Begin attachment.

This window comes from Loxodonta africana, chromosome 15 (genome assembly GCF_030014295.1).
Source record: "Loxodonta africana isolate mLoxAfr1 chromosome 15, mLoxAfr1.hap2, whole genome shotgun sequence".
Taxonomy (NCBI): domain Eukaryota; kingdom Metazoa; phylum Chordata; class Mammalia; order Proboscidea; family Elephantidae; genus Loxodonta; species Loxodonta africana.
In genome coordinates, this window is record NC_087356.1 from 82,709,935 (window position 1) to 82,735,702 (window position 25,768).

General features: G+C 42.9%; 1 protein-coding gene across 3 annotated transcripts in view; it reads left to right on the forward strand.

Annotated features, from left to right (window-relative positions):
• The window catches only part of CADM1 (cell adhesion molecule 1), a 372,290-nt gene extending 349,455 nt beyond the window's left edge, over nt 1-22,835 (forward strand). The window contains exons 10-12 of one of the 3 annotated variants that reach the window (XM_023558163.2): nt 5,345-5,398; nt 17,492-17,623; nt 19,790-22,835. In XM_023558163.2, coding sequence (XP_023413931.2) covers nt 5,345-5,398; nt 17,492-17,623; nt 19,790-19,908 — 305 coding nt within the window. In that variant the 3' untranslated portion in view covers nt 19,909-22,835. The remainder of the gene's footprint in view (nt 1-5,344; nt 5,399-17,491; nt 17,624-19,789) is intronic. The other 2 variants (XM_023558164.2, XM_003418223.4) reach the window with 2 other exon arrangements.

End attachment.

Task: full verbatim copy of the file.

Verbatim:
This window comes from Loxodonta africana, chromosome 15 (genome assembly GCF_030014295.1).
Source record: "Loxodonta africana isolate mLoxAfr1 chromosome 15, mLoxAfr1.hap2, whole genome shotgun sequence".
Taxonomy (NCBI): domain Eukaryota; kingdom Metazoa; phylum Chordata; class Mammalia; order Proboscidea; family Elephantidae; genus Loxodonta; species Loxodonta africana.
In genome coordinates, this window is record NC_087356.1 from 82,709,935 (window position 1) to 82,735,702 (window position 25,768).

General features: G+C 42.9%; 1 protein-coding gene across 3 annotated transcripts in view; it reads left to right on the forward strand.

Annotated features, from left to right (window-relative positions):
• The window catches only part of CADM1 (cell adhesion molecule 1), a 372,290-nt gene extending 349,455 nt beyond the window's left edge, over nt 1-22,835 (forward strand). The window contains exons 10-12 of one of the 3 annotated variants that reach the window (XM_023558163.2): nt 5,345-5,398; nt 17,492-17,623; nt 19,790-22,835. In XM_023558163.2, coding sequence (XP_023413931.2) covers nt 5,345-5,398; nt 17,492-17,623; nt 19,790-19,908 — 305 coding nt within the window. In that variant the 3' untranslated portion in view covers nt 19,909-22,835. The remainder of the gene's footprint in view (nt 1-5,344; nt 5,399-17,491; nt 17,624-19,789) is intronic. The other 2 variants (XM_023558164.2, XM_003418223.4) reach the window with 2 other exon arrangements.